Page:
# Calculate the absorption of light using time averaged pointing vector (from RCWA simulation)

GOAL: I would like to compute the local absorption of light in material from an RCWA simulation. The RCWA tool can output the time-averaged (and input-normalized) Poynting vector.

The time-averaged Poynting vector is given as:

$$\textbf{S}=1/2*Re\big[\textbf{E(x,y,z,w)} \times \textbf{H*(x,y,z,w)}\big]$$

where * denotes the complex conjugate.

(and divided by Nc (refractive index of the cover medium) for normalization. Note that the E amplitude of the incident wave is 1.)

Now, I have seen in the literature, that the absorption per unit volume (@ a given wavelength w) and a given position (x,y,z) is:

$$A(x,y,z,w)/ V = -0.5*Re[\mathbf{\nabla}\cdot \textbf{P(x,y,z,w})]$$

where A is absorption, V is volume and P is the time-varying Poynting Vector.

Plugging in the defintion of the time varying Poynting vector:

$$A(x,y,z,w)/ V = -0.5*Re[\mathbf{\nabla}\cdot (\textbf{E(x,y,z,w)} \times \textbf{H(x,y,z,w}))]$$

What I would like to know: How can I compute the absorption per unit volume using the time-averaged Poynting vector, which I will call $$\textbf{S}$$?

Thanks a lot for your help!

EDIT:

I don't quite see how to get from the time-varying absorption to the time-averaged absorption?

$$$$\langle A/V \rangle = \langle -0.5*Re[\mathbf{\nabla}\cdot \textbf{P}]\rangle = -0.5*Re[\mathbf{\nabla}\cdot \langle\textbf{P}\rangle] = \mathbf{\nabla}\cdot \mathbf{S} \,.$$$$

Your equation with $$\nabla \mathbf{P}$$ makes sense if this is the divergence $$\mathbf{\nabla}\cdot \mathbf{P}$$. That is, the Poynting vector is the energy flux, i.e. the energy per unit are per unit time. To calculate the absorption, you want the net electromagnetic energy entering the volume. This is the surface integral of the Poynting vector, with a negative sign since you want the energy entering, and the area element points outward. Writing the surface integral and using the divergence theorem: $$$$A = -\int_S \mathbf{P}\cdot d\mathbf{S} = -\int_V \mathbf{\nabla}\cdot \mathbf{P} dV$$$$ Taking the volume to zero gives your $$A/V$$ equation.

For single frequency harmonic fields, the time average of $$\mathbf{P}$$ is $$\mathbf{S}$$, so the time averaged absorption per unit volume is $$$$\langle A/V \rangle = \mathbf{\nabla}\cdot \mathbf{S} \,.$$$$

If you have only $$\mathbf{S}(x,y,z,w)$$, then you can approximate the divergence as a central difference $$\begin{eqnarray} \mathbf{\nabla} \cdot \mathbf{S}(x,y,z,w) \simeq \frac{\mathbf{S}(x+\Delta x,y,z,w) -\mathbf{S}(x-\Delta x,y,z,w)}{2\Delta x} \nonumber\\ +\frac{\mathbf{S}(x,y+\Delta y,z,w) -\mathbf{S}(x,y-\Delta y,z,w)}{2\Delta x} \nonumber\\ +\frac{\mathbf{S}(x,y,z+\Delta z,w) -\mathbf{S}(x,y,z-\Delta z,w)}{2\Delta x} \end{eqnarray}$$ with whatever conveniently small $$\Delta x$$ your simulation gives you.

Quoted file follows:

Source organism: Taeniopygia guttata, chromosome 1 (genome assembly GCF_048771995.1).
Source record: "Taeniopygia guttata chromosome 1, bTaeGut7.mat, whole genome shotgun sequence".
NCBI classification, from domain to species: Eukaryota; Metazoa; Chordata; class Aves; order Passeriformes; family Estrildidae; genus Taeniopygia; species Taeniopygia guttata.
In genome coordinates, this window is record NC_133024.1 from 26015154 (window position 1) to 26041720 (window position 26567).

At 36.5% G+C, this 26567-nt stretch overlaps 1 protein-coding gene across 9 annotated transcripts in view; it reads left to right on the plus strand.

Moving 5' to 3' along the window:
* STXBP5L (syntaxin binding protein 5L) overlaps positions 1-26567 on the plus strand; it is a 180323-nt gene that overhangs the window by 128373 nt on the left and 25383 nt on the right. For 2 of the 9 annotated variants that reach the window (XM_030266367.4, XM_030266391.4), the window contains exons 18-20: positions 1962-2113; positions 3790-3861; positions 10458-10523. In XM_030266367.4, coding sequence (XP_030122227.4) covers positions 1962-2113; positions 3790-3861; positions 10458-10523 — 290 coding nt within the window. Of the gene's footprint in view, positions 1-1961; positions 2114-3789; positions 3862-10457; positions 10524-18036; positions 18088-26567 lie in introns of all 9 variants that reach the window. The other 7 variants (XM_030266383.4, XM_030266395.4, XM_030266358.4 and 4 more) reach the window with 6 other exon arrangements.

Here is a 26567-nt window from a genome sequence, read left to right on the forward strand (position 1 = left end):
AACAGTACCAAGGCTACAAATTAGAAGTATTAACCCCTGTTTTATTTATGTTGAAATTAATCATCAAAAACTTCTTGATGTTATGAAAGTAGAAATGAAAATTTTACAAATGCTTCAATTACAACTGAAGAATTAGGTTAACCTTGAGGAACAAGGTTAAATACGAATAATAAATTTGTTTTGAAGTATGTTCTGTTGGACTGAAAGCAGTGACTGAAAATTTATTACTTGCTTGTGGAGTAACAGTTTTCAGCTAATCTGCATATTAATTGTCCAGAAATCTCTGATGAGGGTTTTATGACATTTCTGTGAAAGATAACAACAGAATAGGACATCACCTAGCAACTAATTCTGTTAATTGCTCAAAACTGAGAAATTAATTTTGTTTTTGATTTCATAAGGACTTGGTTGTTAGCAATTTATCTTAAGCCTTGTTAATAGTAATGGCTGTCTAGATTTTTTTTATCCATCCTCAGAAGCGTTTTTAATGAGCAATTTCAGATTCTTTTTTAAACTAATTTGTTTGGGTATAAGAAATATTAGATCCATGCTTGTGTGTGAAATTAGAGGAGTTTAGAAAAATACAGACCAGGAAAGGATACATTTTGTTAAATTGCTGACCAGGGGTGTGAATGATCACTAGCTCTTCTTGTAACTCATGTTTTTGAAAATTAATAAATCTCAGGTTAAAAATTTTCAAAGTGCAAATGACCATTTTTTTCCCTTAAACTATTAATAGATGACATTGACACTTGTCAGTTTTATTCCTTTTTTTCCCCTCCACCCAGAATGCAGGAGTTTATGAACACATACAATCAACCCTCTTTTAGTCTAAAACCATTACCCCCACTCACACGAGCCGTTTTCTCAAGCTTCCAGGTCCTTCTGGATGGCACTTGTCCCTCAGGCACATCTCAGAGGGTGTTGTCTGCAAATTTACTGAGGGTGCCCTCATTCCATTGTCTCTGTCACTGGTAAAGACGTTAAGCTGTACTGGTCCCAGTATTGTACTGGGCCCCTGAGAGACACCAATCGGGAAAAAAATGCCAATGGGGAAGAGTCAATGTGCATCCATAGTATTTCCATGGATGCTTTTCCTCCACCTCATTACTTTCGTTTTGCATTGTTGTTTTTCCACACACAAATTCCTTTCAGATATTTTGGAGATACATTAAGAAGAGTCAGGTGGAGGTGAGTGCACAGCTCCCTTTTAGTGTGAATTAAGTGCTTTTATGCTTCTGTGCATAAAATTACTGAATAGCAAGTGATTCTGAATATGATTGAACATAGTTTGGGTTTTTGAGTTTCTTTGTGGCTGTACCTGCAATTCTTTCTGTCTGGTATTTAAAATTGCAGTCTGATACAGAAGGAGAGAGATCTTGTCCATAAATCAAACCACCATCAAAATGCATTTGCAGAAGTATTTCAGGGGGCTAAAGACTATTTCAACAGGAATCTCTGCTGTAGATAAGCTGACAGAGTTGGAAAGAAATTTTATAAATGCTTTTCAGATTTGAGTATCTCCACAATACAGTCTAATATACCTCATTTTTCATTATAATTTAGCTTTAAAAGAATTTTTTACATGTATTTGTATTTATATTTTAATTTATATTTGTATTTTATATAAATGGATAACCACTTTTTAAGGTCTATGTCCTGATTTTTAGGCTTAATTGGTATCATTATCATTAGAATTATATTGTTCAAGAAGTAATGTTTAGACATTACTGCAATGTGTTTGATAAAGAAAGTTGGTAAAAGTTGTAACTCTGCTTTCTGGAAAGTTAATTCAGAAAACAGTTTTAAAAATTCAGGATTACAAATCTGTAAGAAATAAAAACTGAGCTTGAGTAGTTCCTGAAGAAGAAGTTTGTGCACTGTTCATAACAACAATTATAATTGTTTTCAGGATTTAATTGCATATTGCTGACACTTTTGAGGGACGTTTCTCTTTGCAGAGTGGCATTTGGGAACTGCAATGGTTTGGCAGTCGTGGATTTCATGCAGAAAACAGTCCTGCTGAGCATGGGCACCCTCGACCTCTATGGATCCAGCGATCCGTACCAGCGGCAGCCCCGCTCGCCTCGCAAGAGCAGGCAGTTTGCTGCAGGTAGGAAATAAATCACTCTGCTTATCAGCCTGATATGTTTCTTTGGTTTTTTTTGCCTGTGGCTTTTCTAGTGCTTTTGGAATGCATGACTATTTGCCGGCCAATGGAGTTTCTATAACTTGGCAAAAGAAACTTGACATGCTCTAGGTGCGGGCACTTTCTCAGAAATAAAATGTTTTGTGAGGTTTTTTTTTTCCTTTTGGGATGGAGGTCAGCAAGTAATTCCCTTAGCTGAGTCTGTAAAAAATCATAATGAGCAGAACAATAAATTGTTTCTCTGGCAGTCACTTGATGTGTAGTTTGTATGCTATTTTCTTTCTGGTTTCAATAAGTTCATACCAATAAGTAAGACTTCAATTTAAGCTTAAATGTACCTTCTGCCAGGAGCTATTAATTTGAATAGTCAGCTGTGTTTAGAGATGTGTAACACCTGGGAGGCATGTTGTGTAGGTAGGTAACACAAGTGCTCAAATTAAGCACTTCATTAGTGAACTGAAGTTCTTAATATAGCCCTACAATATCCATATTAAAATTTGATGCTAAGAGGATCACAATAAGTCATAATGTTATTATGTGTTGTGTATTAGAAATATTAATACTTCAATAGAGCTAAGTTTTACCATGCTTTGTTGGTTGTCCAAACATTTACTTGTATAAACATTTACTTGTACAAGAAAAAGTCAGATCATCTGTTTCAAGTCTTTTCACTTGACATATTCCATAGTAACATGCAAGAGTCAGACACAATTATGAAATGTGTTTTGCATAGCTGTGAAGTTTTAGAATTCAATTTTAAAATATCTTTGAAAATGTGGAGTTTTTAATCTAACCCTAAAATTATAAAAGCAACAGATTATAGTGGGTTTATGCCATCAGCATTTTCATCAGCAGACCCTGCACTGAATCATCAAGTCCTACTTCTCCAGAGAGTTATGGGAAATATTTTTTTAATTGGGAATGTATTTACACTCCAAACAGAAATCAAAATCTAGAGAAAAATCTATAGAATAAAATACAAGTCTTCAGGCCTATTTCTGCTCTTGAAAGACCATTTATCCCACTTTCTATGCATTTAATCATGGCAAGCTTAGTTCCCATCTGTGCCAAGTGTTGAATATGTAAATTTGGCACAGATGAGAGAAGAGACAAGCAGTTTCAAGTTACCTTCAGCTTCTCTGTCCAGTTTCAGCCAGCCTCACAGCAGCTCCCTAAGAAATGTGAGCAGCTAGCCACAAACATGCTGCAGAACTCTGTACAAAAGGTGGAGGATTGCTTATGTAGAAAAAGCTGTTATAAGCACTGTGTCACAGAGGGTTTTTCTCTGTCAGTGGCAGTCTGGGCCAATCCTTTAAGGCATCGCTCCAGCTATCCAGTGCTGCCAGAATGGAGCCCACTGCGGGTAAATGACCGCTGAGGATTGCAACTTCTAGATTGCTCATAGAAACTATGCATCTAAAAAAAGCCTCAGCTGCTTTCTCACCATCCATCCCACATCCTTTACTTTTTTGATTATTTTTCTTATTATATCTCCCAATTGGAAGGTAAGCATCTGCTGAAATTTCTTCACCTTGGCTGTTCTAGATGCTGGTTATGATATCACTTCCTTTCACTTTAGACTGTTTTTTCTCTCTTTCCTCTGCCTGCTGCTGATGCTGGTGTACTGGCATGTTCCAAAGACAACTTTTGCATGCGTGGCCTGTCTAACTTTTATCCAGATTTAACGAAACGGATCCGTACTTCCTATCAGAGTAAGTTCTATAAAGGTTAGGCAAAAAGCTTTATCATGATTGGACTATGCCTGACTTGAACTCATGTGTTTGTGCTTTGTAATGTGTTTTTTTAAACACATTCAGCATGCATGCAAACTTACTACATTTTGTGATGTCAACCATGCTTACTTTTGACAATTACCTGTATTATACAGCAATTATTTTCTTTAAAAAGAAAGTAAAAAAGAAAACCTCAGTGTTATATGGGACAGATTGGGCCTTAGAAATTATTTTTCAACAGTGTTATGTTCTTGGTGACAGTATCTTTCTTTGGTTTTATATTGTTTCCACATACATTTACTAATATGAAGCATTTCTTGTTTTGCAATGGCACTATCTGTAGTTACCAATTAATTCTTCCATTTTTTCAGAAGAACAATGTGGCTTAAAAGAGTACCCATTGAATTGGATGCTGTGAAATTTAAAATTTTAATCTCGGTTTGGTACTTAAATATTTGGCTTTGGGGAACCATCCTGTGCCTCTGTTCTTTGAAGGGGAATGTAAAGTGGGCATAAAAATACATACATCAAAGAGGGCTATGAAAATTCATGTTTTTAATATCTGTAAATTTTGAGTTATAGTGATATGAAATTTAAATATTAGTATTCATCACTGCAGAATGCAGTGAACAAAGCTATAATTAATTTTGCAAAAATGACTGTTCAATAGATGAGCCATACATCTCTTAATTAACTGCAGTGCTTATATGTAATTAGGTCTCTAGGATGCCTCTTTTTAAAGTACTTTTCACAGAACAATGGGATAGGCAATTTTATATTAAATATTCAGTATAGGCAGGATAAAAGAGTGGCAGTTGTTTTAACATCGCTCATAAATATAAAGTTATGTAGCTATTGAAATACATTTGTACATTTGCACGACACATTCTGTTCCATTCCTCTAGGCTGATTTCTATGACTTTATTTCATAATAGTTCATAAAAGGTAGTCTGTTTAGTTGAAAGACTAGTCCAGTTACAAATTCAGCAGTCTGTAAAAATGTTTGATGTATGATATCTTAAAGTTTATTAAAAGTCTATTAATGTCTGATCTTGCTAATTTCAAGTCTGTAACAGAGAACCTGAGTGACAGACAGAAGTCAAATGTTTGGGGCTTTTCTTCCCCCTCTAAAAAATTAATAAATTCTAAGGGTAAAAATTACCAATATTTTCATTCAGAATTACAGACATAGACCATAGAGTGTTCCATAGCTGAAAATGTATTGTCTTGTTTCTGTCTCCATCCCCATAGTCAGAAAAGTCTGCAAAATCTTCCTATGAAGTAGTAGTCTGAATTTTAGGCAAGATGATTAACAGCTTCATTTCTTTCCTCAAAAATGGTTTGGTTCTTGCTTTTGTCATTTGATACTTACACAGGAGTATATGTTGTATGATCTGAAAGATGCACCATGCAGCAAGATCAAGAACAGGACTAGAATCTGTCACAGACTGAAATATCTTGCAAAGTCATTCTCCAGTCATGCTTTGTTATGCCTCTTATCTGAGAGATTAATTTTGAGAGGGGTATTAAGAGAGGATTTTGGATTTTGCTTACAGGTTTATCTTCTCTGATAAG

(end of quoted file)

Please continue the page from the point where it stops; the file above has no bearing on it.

The $$\frac{1}{2}$$ and real part are the time average. That is with $$A(t) = {\rm Re} A e^{-i\omega t}$$, $$B(t)={\rm Re} B e^{-i\omega t}$$ where the real part of $$A$$ is half the sum of $$A$$ and its complex conjugate $$A^*$$. The product is $$$$A(t)B(t) = \frac{1}{4} \left [ AB^* +A^*B + ABe^{-i2\omega t}+A^*B^*e^{i2\omega t} \right ]$$$$ Time averaging gives just the first term $$$$\langle A(t)B(t)\rangle = \frac{1}{4} \left [ AB^* +A^*B \right ] = \frac{1}{2} {\rm Re} AB^*$$$$
Most people do not write the explicit time dependence when they write single frequency results. Here is the above time average result applied to the Poynting vector explicitly. That is, your time varying electric and magnetic fields for an angular frequency $$\omega$$ are $$\begin{eqnarray} \mathbf{E}(x,y,z,t) &=& {\rm Re} \left [ \mathbf{E}(x,y,z,\omega) e^{-i\omega t} \right ] =\frac{1}{2}\left [\mathbf{E}(x,y,z,\omega)e^{-i\omega t} +\mathbf{E^*}(x,y,z,\omega)e^{i\omega t} \right] \nonumber\\ \mathbf{H}(x,y,z,t) &=& {\rm Re} \left[ \mathbf{H}(x,y,z,\omega) e^{-i\omega t} \right] =\frac{1}{2}\left [\mathbf{H}(x,y,z,\omega)e^{-i\omega t} +\mathbf{H^*}(x,y,z,\omega)e^{i\omega t} \right] \nonumber\\ \end{eqnarray}$$ So the correct time varying Poynting vector is $$\begin{eqnarray} \mathbf{P}(x,y,z,t) &=& \mathbf{E}(x,y,z,t) \times \mathbf{H}(x,y,z,t) \nonumber\\ &=&\frac{1}{4} \left [ \mathbf{E}(x,y,z,\omega)\times \mathbf{H^*}(x,y,z,\omega) +\mathbf{E^*}(x,y,z,\omega)\times \mathbf{H}(x,y,z,\omega) \right] \nonumber\\ && +\frac{1}{4} \left [ \mathbf{E}(x,y,z,\omega)\times\mathbf{H}(x,y,z,\omega) e^{-i2\omega t} +\mathbf{E^*}(x,y,z,\omega)\times\mathbf{H^*}(x,y,z,\omega) e^{i2\omega t}\right] \nonumber\\ \end{eqnarray}$$ The time average of $$e^{\pm i 2\omega t}$$ is zero. If that is not obvious, you can just do the time average $$$$\left \langle e^{\pm 2i\omega t}\right\rangle = \frac{\omega}{2\pi} \int_0^{\frac{2\pi}{\omega}} dt e^{\pm i2\omega t} = \int_0^{2\pi} \frac{du}{2\pi} e^{\pm i2u} = 0$$$$ The first term of $$\mathbf{P}(x,y,z,t)$$ is independent of time so it equals its time average. The time averaged Poynting vector is $$\begin{eqnarray} \mathbf{S} &=&\frac{1}{4} \left [ \mathbf{E}(x,y,z,\omega)\times \mathbf{H^*}(x,y,z,\omega) +\mathbf{E^*}(x,y,z,\omega)\times \mathbf{H}(x,y,z,\omega) \right] \nonumber\\ &=& \frac{1}{2} {\rm Re} \left [ \mathbf{E}(x,y,z,\omega)\times \mathbf{H^*}(x,y,z,\omega)\right] \nonumber\\ &=& \frac{1}{2} {\rm Re} \left [\mathbf{E^*}(x,y,z,\omega)\times \mathbf{H}(x,y,z,\omega) \right ] \end{eqnarray}$$